By Tony Collins
The slogan “take back control” implies Britain is adept at running what it currently controls. But is it?
Ministers and officials now control central government administration. The following summarised case studies give an indication of how well they cope with this task:
– Ministers and senior civil servants lost billions on the National Programme for IT in the NHS after repeatedly telling Parliament of its successes. The scheme was “dismantled” in 2011. Afterwards a new organisation was formed, NHS England, which went from IT disaster to IT disaster.
– The biggest reform in central government, Universal Credit, is, so far, 11 years behind schedule and is the second botched welfare reform programme, the £2.6bn “Operational Strategy” being the first.
– Central government’s largest department, the DWP has had its financial accounts qualified every year for the last 31 years because of high levels of fraud and error. Overpayments and underpayments are now at their highest level since 2005-6.
– The Home Office has gone from IT disaster to IT disaster, as has the Ministry of Justice and the Rural Affairs Agency only sometimes pays farmers the correct amount of subsidy.
– The Emergency Services Network is more than £3.0 over budget and isn’t expected to pay for itself until 2029.
– The Department for Business, Energy and Industrial Strategy continues to tell Parliament of the success of its £12bn smart meter rollout programme. But the few dozen latest-generation SMETS2 smart meters installed in Britain’s homes are said to have cost £28m each.
– Last month a report of the National Audit Office said government data is of such poor quality that officials try to steer around it.
– Last week, the Public Accounts Committee’s annual report said, “we see the same pattern of mistakes repeated consistently across Government”.
– It said the same in its 2018 annual report. The repetition of problems and mistakes was “depressingly familiar”.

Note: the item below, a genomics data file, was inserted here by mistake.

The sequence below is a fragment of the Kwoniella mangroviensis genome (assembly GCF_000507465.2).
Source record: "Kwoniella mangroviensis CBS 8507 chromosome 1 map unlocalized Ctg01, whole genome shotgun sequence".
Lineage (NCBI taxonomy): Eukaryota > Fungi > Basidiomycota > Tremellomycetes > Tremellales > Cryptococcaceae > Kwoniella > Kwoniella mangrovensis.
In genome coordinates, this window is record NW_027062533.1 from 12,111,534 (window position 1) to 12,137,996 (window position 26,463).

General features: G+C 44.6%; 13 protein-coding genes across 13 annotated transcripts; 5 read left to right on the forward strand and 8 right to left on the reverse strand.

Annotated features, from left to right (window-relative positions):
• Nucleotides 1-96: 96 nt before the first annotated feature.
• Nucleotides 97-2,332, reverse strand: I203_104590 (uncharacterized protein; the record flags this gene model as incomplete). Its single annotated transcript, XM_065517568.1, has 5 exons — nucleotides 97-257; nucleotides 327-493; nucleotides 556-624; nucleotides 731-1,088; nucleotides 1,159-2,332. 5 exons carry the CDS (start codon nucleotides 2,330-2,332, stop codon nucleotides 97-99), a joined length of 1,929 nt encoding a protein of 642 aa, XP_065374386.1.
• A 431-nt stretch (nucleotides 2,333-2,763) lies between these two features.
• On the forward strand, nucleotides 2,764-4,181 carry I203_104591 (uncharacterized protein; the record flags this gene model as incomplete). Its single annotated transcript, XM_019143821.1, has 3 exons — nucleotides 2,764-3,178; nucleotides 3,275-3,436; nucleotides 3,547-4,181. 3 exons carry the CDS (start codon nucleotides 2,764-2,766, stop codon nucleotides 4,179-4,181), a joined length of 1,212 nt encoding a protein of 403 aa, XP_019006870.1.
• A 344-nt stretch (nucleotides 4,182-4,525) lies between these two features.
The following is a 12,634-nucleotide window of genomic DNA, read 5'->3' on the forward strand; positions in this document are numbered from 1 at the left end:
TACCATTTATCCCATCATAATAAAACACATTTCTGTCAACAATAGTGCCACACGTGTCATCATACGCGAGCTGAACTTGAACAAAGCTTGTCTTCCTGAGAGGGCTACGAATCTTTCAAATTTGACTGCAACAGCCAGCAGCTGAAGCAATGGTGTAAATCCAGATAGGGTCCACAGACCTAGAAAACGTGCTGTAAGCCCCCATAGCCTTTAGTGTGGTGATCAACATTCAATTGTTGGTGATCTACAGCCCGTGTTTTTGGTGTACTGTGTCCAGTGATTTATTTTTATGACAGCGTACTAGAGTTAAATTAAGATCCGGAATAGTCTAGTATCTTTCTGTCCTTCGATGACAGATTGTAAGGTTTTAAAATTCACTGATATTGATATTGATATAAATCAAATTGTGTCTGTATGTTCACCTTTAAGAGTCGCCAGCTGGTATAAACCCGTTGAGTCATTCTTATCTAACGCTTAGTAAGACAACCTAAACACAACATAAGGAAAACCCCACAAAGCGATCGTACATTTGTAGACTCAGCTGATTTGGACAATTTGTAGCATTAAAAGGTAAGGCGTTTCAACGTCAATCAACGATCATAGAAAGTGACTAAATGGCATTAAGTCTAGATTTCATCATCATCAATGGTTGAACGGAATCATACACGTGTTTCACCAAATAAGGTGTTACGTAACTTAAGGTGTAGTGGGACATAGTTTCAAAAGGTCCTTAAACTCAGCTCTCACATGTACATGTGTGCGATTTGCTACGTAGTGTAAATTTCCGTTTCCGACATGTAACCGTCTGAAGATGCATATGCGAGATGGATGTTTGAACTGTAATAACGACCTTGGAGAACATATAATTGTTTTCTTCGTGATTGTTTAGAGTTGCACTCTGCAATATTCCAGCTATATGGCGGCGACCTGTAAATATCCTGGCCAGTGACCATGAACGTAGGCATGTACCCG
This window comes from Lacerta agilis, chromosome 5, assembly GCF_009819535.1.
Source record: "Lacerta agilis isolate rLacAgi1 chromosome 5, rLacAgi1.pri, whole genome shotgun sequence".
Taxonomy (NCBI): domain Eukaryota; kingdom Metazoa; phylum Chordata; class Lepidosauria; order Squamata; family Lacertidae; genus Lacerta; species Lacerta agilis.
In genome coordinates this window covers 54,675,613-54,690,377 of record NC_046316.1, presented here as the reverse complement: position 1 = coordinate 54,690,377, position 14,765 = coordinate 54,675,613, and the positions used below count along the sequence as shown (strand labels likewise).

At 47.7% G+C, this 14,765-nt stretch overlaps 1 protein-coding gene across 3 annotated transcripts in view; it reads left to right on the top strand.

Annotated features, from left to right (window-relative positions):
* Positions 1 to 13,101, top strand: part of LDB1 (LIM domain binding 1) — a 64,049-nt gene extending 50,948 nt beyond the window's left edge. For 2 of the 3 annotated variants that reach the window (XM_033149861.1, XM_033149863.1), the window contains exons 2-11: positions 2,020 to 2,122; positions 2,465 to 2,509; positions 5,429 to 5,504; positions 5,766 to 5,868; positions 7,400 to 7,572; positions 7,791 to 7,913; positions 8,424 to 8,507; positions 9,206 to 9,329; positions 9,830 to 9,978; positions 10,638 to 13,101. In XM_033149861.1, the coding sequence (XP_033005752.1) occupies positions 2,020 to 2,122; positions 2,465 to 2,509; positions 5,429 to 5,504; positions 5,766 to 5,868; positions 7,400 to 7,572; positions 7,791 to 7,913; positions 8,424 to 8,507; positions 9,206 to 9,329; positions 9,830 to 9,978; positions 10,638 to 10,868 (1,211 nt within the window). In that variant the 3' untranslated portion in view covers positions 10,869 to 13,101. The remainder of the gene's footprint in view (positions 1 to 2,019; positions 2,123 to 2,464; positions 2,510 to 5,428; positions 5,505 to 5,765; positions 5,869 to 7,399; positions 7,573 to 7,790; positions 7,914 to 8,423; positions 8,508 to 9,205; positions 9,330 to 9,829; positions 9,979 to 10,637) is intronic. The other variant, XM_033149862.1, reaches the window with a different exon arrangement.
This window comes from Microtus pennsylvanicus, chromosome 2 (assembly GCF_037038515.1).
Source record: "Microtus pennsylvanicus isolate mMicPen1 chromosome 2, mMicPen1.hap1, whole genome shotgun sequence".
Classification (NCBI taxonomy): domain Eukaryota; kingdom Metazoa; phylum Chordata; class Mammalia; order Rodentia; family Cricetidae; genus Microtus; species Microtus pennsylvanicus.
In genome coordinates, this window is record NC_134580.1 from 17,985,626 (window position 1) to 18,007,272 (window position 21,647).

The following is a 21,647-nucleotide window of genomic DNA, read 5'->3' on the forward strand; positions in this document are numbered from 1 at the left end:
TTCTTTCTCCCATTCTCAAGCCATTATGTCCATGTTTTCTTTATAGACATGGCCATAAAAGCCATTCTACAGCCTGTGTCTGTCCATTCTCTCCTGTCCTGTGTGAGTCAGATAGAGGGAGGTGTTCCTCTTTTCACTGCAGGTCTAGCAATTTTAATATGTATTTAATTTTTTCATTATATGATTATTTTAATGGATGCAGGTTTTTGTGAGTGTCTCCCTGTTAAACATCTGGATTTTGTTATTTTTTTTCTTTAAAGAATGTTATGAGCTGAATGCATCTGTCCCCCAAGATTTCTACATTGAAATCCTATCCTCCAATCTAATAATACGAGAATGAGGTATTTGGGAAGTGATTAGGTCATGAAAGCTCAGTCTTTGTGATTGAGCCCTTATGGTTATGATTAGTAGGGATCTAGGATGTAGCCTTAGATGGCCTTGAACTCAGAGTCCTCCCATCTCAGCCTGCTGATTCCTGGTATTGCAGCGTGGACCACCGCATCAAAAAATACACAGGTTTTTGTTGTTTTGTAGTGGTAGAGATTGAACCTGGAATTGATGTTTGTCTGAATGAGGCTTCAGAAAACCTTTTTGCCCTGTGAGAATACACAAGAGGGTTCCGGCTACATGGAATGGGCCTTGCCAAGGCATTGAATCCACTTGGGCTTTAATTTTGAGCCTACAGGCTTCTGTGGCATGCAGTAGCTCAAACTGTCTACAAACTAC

– When a minister tries to cut what he sees as the exorbitant costs of central government administration, senior civil servants fight against him. Former Cabinet Office minister Lord Maude, who wanted to bring down the costs of central government IT, later lamented the “overt disobedience” of some senior civil servants.
– Transparency in central government is almost non-existent. The LSE found it impossible to establish the costs of central government administration, in part because civil servants keep changing what counts as an administration cost.
As an aside, a look at how well ministers and officials handle the nation’s finances shows that net public sector pension liabilities are £1,865bn, the equivalent of more than £68,000 per UK household and 92% of GDP.
The shortfall between assets and liabilities increased from £2,420bn to £2,565bn in 2017 and borrowing rose by £58bn – far more than the entire “Brexit divorce bill” of £39bn.
[Medical negligence claims on their own stood at £78.4 billion at 31 March 2018.]
The little openness that exists in government IT depends to an extent on EC open tendering regulations. Open competition for contracts is also largely the result of EC regulations.
These regulations ensure contracts and winners are published; and the EC investigates allegations of breaches of its rules.
Without these regulations, ministers and officials would have more freedom to award large contracts to the same companies – ones that may later recruit them.
Anyone who regularly reads National Audit Office reports knows that there are pockets of competence in central government but consider how IT over the last 30 years has cut costs for the private sector and compare that with the increasing costs of running central government.
There are impressive exceptions, the Department for Digital, Culture, Media & Sport being one.